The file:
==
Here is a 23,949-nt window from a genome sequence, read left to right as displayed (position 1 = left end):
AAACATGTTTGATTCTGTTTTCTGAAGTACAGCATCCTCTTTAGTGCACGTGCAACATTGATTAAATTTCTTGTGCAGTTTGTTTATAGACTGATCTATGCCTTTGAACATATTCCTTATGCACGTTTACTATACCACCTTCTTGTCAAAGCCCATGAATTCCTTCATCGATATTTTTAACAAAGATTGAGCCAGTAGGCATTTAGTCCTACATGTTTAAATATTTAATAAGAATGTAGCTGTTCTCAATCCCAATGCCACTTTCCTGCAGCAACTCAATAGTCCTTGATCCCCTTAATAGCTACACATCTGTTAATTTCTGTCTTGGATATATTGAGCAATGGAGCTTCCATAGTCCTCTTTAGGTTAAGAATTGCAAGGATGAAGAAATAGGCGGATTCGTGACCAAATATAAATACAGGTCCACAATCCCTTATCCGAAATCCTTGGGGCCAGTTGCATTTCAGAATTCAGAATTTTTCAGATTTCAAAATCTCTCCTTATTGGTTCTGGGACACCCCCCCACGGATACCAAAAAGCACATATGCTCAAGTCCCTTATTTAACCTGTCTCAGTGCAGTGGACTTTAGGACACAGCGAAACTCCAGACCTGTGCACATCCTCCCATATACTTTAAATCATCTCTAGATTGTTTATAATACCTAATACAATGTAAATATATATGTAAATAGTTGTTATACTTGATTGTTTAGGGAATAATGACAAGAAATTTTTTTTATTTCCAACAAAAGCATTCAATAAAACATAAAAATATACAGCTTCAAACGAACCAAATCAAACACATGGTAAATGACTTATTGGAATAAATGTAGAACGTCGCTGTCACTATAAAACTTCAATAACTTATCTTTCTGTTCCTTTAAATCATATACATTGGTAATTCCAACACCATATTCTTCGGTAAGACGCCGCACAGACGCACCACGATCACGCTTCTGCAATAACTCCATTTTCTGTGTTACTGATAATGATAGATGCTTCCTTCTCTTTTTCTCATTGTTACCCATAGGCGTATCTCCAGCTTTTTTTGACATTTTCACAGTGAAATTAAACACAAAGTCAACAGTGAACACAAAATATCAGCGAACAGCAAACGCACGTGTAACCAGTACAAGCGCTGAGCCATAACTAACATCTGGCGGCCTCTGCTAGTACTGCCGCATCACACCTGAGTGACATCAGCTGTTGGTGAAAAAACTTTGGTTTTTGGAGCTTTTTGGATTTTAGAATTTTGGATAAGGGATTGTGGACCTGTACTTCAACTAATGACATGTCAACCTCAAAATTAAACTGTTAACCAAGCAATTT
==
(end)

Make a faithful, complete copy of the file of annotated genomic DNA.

Here is a 23,949-nt window from a genome sequence, read left to right as displayed (position 1 = left end):
AAACATGTTTGATTCTGTTTTCTGAAGTACAGCATCCTCTTTAGTGCACGTGCAACATTGATTAAATTTCTTGTGCAGTTTGTTTATAGACTGATCTATGCCTTTGAACATATTCCTTATGCACGTTTACTATACCACCTTCTTGTCAAAGCCCATGAATTCCTTCATCGATATTTTTAACAAAGATTGAGCCAGTAGGCATTTAGTCCTACATGTTTAAATATTTAATAAGAATGTAGCTGTTCTCAATCCCAATGCCACTTTCCTGCAGCAACTCAATAGTCCTTGATCCCCTTAATAGCTACACATCTGTTAATTTCTGTCTTGGATATATTGAGCAATGGAGCTTCCATAGTCCTCTTTAGGTTAAGAATTGCAAGGATGAAGAAATAGGCGGATTCGTGACCAAATATAAATACAGGTCCACAATCCCTTATCCGAAATCCTTGGGGCCAGTTGCATTTCAGAATTCAGAATTTTTCAGATTTCAAAATCTCTCCTTATTGGTTCTGGGACACCCCCCCACGGATACCAAAAAGCACATATGCTCAAGTCCCTTATTTAACCTGTCTCAGTGCAGTGGACTTTAGGACACAGCGAAACTCCAGACCTGTGCACATCCTCCCATATACTTTAAATCATCTCTAGATTGTTTATAATACCTAATACAATGTAAATATATATGTAAATAGTTGTTATACTTGATTGTTTAGGGAATAATGACAAGAAATTTTTTTTATTTCCAACAAAAGCATTCAATAAAACATAAAAATATACAGCTTCAAACGAACCAAATCAAACACATGGTAAATGACTTATTGGAATAAATGTAGAACGTCGCTGTCACTATAAAACTTCAATAACTTATCTTTCTGTTCCTTTAAATCATATACATTGGTAATTCCAACACCATATTCTTCGGTAAGACGCCGCACAGACGCACCACGATCACGCTTCTGCAATAACTCCATTTTCTGTGTTACTGATAATGATAGATGCTTCCTTCTCTTTTTCTCATTGTTACCCATAGGCGTATCTCCAGCTTTTTTTGACATTTTCACAGTGAAATTAAACACAAAGTCAACAGTGAACACAAAATATCAGCGAACAGCAAACGCACGTGTAACCAGTACAAGCGCTGAGCCATAACTAACATCTGGCGGCCTCTGCTAGTACTGCCGCATCACACCTGAGTGACATCAGCTGTTGGTGAAAAAACTTTGGTTTTTGGAGCTTTTTGGATTTTAGAATTTTGGATAAGGGATTGTGGACCTGTACTTCAACTAATGACATGTCAACCTCAAAATTAAACTGTTAACCAAGCAATTT